Finalmente chegei

An uneventful trip was had. I got to Edinburgh with a couple of hours to spare, and decided to go up Calton Hill to take some photos. The tourists eventually got out of the way and afforded me a view of Princes Street, the Castle, Holyrood, etc. I have the photos on disk, and will aim to post them sometime soon. Got to the airport and went through the usual routine of boredom followed by tedium: it wasn't helped when the plane showed up 45 minutes late. Still, I could either wait in Edinburgh, or I could wait in London. As it transpired, I got to wait in both, since the plane for Lisbon was also 45 minutes late. The flights were... well, I'm sure you all know what short-haul flights are like: not long enough for a movie or a meal, and too short for a decent snooze. Got to Lisbon safe and sound, and am coping admirably with the 15 degree difference in temperature. The trip to the flat was uneventful - I caught the #45 bus to Cais Sodré, then the #15 tram to Alcântara. Spoke to Linda and Liam and was looking forward to watching the highlights of the Celtic game on Eurosport tomorrow, until a certain former Kangoo driving person from Rothesay, who shall remain nameless (Zak, you know who you are), told me the score and spoiled it all. Now I am just upset at how badly we were beaten. Nevermind. It's only football, and I'm in a hot country for the next two weeks!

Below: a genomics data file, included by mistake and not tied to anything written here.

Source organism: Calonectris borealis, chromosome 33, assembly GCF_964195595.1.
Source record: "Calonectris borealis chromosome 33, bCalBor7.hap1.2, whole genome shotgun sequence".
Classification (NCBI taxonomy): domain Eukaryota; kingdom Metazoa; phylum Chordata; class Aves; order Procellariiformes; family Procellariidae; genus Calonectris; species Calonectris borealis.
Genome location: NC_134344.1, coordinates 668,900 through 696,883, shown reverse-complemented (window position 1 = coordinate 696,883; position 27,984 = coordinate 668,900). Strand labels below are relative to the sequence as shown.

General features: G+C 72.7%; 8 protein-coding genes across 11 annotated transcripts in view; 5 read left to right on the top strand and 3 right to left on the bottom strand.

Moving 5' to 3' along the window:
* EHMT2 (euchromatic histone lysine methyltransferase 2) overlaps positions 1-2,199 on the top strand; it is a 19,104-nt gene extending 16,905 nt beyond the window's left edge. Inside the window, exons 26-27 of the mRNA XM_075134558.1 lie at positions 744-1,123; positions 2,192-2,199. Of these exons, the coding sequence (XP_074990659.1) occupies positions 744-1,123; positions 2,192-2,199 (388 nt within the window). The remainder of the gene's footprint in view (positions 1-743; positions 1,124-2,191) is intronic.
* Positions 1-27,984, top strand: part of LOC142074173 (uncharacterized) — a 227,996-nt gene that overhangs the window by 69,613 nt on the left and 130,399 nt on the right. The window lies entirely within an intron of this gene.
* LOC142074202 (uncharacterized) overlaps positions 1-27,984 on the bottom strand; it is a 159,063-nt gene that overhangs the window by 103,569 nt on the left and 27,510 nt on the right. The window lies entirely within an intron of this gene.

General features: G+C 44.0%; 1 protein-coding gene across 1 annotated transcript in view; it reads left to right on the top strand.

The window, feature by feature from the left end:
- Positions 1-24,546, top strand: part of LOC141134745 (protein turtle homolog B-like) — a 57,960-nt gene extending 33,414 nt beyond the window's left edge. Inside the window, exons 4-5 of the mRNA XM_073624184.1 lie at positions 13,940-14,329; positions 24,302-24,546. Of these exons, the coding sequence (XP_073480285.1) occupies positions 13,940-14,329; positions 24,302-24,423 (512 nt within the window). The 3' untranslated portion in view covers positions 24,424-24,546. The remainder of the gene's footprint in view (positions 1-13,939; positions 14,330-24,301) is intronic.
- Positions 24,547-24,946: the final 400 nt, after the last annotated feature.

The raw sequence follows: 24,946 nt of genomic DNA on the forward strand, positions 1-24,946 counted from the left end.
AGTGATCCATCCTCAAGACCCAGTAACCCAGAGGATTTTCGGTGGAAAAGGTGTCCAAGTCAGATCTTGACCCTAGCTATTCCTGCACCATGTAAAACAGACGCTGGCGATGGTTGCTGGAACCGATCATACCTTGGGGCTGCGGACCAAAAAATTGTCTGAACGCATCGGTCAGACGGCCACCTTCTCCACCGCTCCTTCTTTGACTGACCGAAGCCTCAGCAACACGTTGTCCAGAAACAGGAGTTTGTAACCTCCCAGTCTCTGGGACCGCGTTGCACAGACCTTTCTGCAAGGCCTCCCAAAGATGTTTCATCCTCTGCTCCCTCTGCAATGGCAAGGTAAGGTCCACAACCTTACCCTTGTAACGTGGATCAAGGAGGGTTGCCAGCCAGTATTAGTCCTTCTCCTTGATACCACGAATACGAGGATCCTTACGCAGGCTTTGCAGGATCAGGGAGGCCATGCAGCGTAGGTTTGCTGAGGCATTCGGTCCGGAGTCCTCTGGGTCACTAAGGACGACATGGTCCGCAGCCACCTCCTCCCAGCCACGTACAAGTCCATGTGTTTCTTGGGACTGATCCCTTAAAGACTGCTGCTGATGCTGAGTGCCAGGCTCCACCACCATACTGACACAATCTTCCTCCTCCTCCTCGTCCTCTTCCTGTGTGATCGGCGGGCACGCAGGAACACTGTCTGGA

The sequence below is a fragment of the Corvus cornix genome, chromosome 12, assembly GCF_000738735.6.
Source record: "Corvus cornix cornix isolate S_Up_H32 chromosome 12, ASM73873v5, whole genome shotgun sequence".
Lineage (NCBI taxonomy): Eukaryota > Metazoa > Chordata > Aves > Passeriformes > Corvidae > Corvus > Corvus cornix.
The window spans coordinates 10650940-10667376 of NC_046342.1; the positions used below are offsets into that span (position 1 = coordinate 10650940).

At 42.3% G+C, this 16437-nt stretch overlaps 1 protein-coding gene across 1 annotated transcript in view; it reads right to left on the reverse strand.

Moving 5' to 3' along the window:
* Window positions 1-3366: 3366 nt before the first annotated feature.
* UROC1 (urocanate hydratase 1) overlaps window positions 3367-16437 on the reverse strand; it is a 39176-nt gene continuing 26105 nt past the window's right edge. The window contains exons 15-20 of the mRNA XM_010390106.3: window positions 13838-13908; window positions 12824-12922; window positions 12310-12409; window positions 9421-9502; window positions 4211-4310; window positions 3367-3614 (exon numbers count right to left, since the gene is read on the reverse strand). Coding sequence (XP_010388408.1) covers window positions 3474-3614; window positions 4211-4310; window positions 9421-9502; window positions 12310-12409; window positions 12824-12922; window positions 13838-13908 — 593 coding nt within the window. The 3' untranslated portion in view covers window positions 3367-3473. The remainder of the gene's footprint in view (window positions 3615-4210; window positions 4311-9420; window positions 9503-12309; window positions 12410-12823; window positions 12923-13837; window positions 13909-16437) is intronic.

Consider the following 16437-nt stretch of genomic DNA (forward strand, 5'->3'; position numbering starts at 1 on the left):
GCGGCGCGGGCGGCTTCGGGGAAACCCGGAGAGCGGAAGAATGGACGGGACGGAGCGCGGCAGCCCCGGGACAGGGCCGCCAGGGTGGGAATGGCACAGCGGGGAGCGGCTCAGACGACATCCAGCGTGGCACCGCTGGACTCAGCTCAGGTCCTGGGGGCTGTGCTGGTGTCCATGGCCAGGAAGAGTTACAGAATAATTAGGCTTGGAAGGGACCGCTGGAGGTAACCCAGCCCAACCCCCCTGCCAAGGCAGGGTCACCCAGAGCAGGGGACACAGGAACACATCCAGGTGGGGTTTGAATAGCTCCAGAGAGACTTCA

Back to yoonie

Boy was I furious with Liam today. First of all, he gave me a fright when he came home from school: he sneaked in the back door and then crawled in behind the dining-room couch. I was in my study working, and I could hear lots of noise coming from the back; first of all I thought it was Mizzie running around, then I thought that she could never make so much noise. I went to investigate, now believing that there was an intruder. I saw the couch move, then heard him giggling. What a fright I got. Later, he opened his school bag and dumped several soaking wet school jotters and homework assignment sheets onto the coffee table - along with a soaked personal CD player, a very wet pullover and a raincoat. He had gone out of school at lunchtime (when the school has told him that he is not allowed to) and got caught in a downpour on the way back to school. Of course, Liam takes off his wet coat and pullover and just crams them into his bag, causing such destruction. He went upstairs to do his homework, and came back down 4 hours later. I think he was just keeping a low profile. On another note, Linda officially began her post-grad course today. She has rejoined the great unwashed, and is a student once more. I expect her to start wearing black clothes and listening to independent music up at the Union with her fellow students. No doubt she will be marching to protest against student loans and library closures. Or maybe not. Here she is, seated in her new chair in front of her new laptop, under her new desk lamp on her new desk. Just out of shot is her new bookcase. I am very proud of her. Tomorrow I fly to Lisbon. I will try to put up a picture when I get there, but it might have to wait until Wednesday. In the meantime, I would like to wish Celtic all the best against Barça, and hope that Henrik (who is now a Barcelona player) has a very, very bad game. Hail, hail!